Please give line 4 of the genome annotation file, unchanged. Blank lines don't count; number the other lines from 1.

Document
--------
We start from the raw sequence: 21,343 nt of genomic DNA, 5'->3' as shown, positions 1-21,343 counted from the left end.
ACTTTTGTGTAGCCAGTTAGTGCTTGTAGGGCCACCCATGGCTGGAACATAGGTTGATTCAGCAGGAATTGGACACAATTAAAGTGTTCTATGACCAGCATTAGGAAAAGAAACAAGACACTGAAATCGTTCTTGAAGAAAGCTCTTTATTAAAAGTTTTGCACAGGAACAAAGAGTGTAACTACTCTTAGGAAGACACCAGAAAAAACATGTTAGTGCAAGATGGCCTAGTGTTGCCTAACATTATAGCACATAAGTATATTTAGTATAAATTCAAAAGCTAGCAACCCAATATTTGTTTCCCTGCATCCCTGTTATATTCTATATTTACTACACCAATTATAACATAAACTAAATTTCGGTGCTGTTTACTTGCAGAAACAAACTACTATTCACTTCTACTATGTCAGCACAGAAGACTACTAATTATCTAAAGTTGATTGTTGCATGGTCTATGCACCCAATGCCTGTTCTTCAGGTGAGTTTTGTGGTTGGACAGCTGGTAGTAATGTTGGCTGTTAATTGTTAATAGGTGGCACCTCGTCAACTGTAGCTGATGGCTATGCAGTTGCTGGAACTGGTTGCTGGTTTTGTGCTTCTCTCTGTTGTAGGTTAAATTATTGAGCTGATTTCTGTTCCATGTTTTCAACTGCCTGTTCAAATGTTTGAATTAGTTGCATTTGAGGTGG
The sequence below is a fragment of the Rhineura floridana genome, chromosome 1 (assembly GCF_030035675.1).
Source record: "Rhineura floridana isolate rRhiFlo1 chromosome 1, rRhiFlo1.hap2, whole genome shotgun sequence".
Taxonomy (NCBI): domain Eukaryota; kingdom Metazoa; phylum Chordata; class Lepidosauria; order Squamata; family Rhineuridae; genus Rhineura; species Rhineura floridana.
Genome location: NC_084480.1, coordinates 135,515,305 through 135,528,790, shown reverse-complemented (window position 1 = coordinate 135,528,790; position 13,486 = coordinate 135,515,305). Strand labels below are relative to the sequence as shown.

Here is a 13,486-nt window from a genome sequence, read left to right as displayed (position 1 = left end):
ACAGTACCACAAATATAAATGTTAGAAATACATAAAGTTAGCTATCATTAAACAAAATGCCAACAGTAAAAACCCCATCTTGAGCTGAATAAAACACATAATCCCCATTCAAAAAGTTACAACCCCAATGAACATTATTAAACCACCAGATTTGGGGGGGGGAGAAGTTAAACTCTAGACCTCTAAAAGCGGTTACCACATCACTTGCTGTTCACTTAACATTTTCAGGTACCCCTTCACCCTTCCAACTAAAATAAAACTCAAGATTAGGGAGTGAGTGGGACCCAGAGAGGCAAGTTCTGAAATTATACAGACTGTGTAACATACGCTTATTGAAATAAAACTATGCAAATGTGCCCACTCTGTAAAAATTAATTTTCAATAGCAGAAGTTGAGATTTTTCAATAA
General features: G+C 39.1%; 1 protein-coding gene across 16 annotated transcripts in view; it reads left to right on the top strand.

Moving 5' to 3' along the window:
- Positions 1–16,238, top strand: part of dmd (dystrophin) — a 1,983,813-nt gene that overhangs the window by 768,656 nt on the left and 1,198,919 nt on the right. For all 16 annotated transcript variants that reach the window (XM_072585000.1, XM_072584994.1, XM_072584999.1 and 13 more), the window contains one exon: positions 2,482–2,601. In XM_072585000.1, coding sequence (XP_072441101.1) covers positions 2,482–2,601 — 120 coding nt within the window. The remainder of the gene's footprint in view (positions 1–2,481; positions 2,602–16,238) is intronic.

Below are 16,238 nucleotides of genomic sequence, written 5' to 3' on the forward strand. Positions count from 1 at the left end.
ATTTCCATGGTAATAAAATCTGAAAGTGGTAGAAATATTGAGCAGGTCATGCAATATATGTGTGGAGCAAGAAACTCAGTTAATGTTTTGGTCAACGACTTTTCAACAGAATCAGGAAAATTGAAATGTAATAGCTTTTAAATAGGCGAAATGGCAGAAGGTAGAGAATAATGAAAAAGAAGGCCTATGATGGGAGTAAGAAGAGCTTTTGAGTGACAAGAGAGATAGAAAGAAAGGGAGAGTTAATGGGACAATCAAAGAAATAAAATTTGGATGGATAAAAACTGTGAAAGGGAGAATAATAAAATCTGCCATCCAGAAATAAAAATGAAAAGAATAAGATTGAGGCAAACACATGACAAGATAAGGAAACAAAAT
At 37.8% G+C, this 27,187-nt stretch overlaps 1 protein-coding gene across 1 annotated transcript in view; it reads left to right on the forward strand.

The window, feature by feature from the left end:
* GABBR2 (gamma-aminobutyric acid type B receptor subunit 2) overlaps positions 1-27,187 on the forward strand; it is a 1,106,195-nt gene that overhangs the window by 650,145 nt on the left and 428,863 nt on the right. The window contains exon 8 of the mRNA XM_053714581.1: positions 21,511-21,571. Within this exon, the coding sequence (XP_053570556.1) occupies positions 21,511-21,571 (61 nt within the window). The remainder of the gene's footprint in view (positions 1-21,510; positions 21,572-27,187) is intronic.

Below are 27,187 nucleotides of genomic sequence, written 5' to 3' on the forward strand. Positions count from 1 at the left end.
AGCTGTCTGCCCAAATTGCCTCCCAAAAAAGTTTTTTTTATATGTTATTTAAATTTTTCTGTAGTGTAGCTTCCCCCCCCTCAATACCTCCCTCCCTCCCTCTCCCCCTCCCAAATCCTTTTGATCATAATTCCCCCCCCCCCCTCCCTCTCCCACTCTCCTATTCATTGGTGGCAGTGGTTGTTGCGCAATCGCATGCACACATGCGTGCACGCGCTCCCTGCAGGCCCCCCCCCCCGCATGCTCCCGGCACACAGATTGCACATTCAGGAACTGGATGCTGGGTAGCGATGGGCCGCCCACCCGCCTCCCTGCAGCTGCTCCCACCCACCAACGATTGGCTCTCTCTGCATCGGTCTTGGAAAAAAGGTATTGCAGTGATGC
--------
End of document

Source record: "Rhineura floridana isolate rRhiFlo1 chromosome 1, rRhiFlo1.hap2, whole genome shotgun sequence".